News / Asia

    US-Pakistan Tensions Could Harm Regional Security

    India's Foreign Minister S.M. Krishna listens during a press conference with his French counterpart in New Delhi, October 20, 2011.
    India's Foreign Minister S.M. Krishna listens during a press conference with his French counterpart in New Delhi, October 20, 2011.

    India has expressed hopes that U.S. differences with Pakistan over Islamabad's alleged support to insurgents will be resolved amicably.

    India is concerned about the impact such a rift would have on its security.     

    Referring to escalating tensions between the United States and Pakistan,  India’s Foreign Minister S.M. Krishna has warned that anything which upsets the region will have devastating consequences for the developmental agenda of other countries, particularly India.

    Following talks Thursday with France's foreign minister in New Delhi, Krishna told reporters that Washington and Islamabad should sort out their recent differences through a dialogue.

    The Indian minister's comments came as U.S. Secretary of State Hillary Clinton visited Islamabad and urged Pakistan to deny safe havens to insurgents.

    In recent months, a war of words has erupted between the two countries amid U.S. accusations that Pakistan's military spy agency, the ISI, has links to the Haqqani militant network.  The al-Qaida-linked group has launched several high profile attacks against U.S. and NATO forces in Afghanistan. Islamabad denies providing support to the militant network.

    Bharat Karnad at New Delhi’s Center for Policy Research says India could be adversely impacted if relations between the Washington and Islamabad further deteriorate.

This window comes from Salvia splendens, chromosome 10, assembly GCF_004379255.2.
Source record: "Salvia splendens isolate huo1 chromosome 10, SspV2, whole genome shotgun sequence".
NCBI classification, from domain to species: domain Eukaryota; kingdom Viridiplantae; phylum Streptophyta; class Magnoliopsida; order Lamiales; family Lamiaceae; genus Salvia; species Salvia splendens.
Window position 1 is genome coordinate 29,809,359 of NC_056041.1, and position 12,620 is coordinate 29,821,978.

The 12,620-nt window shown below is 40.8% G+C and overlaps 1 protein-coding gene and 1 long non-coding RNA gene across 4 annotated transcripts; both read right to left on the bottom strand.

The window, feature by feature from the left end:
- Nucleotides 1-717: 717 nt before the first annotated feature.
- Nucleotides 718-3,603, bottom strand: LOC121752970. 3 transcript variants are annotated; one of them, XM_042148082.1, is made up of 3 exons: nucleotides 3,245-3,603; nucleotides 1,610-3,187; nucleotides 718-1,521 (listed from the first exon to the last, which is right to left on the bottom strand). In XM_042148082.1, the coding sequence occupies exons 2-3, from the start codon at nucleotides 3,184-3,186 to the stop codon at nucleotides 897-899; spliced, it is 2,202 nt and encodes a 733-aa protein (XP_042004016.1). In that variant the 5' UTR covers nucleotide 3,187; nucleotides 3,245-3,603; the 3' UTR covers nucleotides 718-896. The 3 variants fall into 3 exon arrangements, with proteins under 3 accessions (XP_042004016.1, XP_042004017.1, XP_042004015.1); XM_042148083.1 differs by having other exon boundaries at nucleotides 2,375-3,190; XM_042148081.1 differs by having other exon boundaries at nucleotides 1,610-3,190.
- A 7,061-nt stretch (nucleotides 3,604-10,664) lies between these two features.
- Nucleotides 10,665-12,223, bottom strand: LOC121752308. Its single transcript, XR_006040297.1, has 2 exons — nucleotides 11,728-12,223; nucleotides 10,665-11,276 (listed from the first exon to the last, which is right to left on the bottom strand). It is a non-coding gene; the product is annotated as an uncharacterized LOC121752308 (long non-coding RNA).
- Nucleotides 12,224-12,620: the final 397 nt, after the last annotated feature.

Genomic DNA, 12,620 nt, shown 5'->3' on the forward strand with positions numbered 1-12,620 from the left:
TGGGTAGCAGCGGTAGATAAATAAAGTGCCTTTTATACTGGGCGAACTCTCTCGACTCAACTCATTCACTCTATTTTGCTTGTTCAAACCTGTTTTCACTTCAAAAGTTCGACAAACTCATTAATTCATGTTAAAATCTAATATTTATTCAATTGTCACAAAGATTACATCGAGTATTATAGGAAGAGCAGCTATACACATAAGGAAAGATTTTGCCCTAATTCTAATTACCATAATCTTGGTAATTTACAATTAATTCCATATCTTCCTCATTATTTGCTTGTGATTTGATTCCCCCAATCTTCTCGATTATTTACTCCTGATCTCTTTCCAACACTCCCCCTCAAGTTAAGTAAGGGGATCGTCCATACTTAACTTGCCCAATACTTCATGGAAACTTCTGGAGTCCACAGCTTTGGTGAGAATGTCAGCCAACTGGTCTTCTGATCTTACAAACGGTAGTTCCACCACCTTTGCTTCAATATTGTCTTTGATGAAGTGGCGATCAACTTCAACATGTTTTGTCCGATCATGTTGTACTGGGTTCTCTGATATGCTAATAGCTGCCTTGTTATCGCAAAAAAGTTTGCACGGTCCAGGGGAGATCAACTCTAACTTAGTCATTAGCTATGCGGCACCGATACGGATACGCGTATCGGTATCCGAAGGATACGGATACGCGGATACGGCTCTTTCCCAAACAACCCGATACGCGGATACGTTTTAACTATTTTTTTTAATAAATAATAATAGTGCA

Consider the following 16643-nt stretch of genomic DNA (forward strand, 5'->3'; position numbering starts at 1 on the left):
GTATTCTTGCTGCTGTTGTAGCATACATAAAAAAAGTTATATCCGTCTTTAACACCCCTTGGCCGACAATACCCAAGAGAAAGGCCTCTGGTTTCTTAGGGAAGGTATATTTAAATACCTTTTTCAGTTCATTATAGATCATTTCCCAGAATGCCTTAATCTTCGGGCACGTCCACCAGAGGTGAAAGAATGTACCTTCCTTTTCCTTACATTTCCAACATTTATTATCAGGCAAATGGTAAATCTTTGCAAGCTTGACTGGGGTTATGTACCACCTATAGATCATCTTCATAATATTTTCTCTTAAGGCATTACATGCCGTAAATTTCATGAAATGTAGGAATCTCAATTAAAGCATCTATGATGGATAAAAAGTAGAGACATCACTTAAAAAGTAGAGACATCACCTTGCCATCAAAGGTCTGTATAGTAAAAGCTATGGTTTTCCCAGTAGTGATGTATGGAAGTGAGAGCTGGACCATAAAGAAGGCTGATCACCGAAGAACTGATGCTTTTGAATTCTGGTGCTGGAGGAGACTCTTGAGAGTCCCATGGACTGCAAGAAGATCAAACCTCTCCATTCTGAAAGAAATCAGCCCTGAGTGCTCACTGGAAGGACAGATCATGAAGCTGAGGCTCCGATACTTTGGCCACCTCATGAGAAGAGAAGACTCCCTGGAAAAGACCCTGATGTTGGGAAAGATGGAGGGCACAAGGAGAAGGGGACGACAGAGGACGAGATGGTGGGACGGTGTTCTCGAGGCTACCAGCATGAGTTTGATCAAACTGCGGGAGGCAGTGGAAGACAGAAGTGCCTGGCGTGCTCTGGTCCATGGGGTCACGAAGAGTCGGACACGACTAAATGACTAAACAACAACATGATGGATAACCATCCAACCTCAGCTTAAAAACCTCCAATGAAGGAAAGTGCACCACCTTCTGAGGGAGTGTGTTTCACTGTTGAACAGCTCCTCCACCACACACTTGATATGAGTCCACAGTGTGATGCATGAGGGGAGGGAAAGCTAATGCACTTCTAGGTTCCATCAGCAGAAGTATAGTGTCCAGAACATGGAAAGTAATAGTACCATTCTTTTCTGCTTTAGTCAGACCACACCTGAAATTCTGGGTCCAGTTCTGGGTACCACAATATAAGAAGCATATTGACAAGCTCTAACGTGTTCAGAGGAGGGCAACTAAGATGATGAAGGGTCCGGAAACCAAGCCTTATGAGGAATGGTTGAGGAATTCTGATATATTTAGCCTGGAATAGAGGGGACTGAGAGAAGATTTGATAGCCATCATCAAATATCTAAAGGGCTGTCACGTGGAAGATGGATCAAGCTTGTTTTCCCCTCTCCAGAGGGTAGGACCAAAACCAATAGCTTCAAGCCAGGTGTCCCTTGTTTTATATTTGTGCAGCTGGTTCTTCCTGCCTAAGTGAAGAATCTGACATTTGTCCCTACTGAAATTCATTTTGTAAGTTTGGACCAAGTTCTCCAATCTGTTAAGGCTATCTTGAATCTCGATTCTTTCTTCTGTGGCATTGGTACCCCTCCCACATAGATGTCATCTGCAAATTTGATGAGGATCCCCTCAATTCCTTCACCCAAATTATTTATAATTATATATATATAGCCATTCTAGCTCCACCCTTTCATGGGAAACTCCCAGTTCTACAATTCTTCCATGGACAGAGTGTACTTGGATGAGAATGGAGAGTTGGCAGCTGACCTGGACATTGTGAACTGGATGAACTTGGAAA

“If push comes to shove and things get so bad [between Pakistan and the U.S.], then obviously there is going to be some spillover effects on India, in the sense then that the ISI and their Pakistan army controllers might feel they have absolutely nothing to lose because they have so much on their platter, a little added danger of inciting those militant groups to strike at Indian targets and so on would be worth the risk," Karnad said. "That is the kind of thing perhaps what the government of India is worried about.”    

    India has long accused Pakistan of allowing militant networks which target India to operate from its soil.

    But in recent months, there has been a thaw in relations between the longtime South Asian rivals.  The neighbors revived their stalled peace dialogue last year and are now trying to work out a trade deal to boost commerce.

    Karnad says there is optimism in both countries about the peace dialogue.

    “They are on the up and up. Here the government of India is reaching out in very substantive ways and the Pakistani regime is responding.  And I don’t think that has in any way been derailed, by anything that is happening between Islamabad and Washington,” he said.   

    Indian leaders say that peace and stability in Pakistan is necessary not only for India and South Asia, but for the whole world, and have often called on Islamabad to clamp down on militant groups operating from its soil.

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